We review our recent studies concerning the heterogeneous integration of nanomaterials for low-power electronics and energy harvesting applications. Through careful transport studies of two-dimensional (2D) devices based on graphene and MoS2, we have uncovered details regarding their physical properties and band structure. We have investigated thermoelectric effects in graphene transistors and phase-change memory (PCM) elements for low-power electronics. We found that low-power transistors and memory could be enhanced by built-in thermoelectric effects which are particularly pronounced at nanometer length scales. We have also examined energy harvesting using composites based on one-dimensional (1D) carbon nanotubes, and uncovered both the lower (diffusive) and upper (ballistic) limits of heat flow in 1D and 2D nanomaterials. Our results suggest fundamental limits and new applications that could be achieved through the co-design and heterogeneous integration of 1D and 2D nanomaterials.
The SystemX Alliance: a new forum for university-industry knowledge exchange.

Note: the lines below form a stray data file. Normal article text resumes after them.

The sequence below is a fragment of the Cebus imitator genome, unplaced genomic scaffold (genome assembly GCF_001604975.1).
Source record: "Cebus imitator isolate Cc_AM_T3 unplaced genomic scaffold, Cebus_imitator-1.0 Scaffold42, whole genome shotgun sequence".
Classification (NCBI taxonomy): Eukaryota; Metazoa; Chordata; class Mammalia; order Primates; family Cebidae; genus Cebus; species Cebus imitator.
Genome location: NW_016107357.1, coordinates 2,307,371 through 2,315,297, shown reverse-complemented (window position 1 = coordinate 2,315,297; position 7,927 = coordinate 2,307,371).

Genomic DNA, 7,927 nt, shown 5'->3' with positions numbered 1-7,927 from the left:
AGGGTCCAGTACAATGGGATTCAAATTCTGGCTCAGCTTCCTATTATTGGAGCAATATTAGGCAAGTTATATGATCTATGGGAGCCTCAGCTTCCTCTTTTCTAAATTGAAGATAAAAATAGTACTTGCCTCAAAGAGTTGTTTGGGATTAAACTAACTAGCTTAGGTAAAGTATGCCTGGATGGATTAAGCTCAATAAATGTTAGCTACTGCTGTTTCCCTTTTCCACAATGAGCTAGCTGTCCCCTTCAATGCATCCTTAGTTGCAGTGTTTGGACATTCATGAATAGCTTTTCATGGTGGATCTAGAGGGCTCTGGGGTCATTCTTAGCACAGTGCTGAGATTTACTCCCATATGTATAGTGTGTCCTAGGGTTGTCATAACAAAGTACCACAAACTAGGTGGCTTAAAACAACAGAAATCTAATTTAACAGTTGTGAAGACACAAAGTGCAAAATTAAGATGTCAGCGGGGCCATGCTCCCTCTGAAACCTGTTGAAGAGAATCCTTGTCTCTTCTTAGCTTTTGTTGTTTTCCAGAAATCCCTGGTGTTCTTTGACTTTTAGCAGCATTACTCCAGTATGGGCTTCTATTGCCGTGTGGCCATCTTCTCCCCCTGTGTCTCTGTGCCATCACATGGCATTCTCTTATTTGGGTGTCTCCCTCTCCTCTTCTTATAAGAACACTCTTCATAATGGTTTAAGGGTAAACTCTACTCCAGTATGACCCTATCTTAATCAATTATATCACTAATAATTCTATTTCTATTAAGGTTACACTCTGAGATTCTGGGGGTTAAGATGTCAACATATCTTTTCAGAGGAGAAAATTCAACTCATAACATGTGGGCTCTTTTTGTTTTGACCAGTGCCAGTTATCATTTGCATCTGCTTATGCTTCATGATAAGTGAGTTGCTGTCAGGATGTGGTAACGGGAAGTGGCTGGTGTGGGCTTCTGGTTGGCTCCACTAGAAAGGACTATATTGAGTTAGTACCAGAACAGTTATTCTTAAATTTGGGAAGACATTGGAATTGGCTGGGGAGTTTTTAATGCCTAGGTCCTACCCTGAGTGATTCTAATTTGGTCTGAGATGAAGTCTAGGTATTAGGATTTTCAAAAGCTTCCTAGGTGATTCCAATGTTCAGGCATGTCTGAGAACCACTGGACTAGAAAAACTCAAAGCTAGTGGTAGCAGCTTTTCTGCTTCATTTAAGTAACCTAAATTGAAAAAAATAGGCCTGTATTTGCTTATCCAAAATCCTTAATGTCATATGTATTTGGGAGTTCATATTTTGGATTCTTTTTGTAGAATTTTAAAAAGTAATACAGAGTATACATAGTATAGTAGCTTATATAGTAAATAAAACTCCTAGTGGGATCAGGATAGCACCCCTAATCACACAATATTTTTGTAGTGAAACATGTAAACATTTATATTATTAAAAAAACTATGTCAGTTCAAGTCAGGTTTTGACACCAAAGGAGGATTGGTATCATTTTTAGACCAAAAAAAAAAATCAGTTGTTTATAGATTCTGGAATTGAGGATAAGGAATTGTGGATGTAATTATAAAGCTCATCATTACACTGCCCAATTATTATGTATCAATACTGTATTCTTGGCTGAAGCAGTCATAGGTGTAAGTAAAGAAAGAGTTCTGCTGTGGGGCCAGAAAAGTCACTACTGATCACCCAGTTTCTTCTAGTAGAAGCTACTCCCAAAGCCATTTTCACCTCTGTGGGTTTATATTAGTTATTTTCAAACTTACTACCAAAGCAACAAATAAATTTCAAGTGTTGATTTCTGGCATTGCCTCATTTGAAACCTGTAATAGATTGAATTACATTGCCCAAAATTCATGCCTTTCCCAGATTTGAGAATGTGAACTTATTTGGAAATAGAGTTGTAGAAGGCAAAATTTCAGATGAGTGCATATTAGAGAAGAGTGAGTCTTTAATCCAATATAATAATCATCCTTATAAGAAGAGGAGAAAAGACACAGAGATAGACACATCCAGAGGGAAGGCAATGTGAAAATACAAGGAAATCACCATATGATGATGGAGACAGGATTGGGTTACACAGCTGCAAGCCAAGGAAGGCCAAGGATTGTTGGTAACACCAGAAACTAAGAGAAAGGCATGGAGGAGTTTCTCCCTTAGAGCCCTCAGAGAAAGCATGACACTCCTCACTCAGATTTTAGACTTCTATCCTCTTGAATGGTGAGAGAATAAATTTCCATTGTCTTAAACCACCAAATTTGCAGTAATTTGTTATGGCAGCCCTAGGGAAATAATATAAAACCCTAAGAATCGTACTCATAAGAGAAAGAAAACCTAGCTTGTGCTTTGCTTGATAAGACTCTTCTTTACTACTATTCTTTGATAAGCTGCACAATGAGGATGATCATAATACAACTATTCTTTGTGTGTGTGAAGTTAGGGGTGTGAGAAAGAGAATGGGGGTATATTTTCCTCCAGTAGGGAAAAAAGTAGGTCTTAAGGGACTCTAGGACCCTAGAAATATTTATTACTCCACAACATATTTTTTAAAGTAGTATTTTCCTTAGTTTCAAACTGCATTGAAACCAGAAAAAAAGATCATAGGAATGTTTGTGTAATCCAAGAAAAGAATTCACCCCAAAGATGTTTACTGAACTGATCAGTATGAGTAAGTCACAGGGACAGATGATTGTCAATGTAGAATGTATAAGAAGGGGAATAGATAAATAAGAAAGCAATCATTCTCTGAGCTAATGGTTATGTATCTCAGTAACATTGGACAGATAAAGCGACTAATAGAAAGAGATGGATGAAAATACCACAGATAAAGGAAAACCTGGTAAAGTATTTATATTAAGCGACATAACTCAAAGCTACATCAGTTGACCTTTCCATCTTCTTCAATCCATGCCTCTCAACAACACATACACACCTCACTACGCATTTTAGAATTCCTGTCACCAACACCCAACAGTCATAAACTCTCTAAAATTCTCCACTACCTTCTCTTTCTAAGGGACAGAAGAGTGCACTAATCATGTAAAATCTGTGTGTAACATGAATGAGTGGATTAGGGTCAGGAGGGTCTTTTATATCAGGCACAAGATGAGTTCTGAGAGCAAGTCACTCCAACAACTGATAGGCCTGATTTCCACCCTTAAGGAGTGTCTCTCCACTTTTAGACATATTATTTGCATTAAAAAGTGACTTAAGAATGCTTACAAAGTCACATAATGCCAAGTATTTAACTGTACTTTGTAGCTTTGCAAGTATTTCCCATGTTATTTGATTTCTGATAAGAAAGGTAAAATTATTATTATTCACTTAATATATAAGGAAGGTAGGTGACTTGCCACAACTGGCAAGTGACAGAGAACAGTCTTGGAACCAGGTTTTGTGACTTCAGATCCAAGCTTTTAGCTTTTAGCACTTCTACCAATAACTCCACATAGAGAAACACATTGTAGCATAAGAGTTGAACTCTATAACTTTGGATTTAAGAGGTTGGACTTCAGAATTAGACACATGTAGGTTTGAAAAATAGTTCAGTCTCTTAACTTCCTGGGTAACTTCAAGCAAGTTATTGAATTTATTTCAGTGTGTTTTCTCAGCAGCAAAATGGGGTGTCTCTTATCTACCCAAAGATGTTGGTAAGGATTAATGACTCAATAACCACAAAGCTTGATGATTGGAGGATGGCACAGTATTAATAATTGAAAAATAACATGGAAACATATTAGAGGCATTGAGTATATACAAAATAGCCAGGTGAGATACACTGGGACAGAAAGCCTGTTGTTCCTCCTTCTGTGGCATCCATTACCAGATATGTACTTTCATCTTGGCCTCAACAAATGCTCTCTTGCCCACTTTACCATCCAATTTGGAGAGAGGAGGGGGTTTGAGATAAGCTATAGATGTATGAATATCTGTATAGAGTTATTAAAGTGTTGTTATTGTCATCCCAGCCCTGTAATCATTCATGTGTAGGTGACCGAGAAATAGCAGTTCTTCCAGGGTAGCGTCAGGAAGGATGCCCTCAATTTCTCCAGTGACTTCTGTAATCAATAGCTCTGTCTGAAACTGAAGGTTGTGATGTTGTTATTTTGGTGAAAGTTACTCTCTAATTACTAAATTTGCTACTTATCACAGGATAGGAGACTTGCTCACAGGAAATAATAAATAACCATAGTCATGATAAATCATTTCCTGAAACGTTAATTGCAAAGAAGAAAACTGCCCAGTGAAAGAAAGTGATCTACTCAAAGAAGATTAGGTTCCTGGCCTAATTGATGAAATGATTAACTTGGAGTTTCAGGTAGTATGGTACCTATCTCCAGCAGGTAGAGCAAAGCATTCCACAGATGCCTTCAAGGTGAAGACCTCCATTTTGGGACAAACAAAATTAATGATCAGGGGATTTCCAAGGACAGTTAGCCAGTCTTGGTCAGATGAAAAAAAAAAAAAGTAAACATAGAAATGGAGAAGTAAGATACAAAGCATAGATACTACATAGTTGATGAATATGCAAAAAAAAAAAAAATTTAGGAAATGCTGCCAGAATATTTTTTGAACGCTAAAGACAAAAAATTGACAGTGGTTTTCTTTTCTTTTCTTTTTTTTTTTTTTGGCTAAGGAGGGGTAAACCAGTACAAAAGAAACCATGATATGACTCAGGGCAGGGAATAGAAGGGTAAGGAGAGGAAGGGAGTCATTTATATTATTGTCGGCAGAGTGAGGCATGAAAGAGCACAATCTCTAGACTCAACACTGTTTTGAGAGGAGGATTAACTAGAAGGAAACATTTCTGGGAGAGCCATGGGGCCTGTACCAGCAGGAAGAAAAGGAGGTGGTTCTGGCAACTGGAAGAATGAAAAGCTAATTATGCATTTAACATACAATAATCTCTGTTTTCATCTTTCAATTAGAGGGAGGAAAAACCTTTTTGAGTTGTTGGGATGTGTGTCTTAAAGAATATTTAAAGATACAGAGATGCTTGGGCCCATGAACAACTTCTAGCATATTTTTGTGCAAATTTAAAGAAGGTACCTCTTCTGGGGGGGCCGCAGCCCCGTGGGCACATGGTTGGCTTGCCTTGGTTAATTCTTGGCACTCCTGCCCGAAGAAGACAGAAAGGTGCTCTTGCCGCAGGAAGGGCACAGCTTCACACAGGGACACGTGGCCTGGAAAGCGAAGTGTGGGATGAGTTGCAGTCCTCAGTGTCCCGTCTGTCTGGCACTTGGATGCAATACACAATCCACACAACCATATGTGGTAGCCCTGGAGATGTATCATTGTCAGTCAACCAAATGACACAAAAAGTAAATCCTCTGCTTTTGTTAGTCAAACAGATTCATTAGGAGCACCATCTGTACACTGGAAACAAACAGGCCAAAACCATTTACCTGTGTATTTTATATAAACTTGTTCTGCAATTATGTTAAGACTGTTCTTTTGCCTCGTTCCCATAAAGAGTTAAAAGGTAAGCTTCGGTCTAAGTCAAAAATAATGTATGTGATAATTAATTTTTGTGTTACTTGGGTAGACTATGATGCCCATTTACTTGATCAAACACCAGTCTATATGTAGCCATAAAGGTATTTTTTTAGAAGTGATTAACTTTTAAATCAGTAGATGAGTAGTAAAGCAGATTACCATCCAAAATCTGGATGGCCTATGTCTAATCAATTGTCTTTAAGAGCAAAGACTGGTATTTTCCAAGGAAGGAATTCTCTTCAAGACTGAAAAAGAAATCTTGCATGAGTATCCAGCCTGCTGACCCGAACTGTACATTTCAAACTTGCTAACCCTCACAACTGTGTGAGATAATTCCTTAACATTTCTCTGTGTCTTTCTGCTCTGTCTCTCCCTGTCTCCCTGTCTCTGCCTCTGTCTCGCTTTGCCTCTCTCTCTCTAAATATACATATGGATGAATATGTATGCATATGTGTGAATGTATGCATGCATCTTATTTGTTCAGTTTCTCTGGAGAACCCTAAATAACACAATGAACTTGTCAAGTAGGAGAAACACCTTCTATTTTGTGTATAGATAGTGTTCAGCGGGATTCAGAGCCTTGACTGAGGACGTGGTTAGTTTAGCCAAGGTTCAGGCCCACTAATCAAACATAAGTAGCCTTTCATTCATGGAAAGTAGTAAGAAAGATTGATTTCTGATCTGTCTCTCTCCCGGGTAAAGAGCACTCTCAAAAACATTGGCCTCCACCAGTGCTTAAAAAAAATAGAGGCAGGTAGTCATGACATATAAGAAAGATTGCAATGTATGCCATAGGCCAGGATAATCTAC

Eric Pop joined the Electrical Engineering (EE) faculty at Stanford in 2013, where he leads the SystemX Heterogeneous Integration theme. He was previously with the University of Illinois Urbana-Champaign (UIUC), first as an Assistant then as an Associate Professor of Electrical & Computer Engineering (2007-13). His research interests lie at the intersection of nanoelectronics and nanoscale energy conversion systems. He received his Ph.D. in EE from Stanford (2005), the M.Eng./B.S. in EE and B.S. in Physics from MIT. His honors include the Presidential Early Career (PECASE) Award through ARO, and Young Investigator Awards from the ONR, NSF, AFOSR and DARPA (2008-2010). He is an IEEE Senior member, a member of APS and MRS, the General Chair of the 2015 IEEE Device Research Conference (DRC). More information about the Pop Lab can be found online at http://poplab.stanford.edu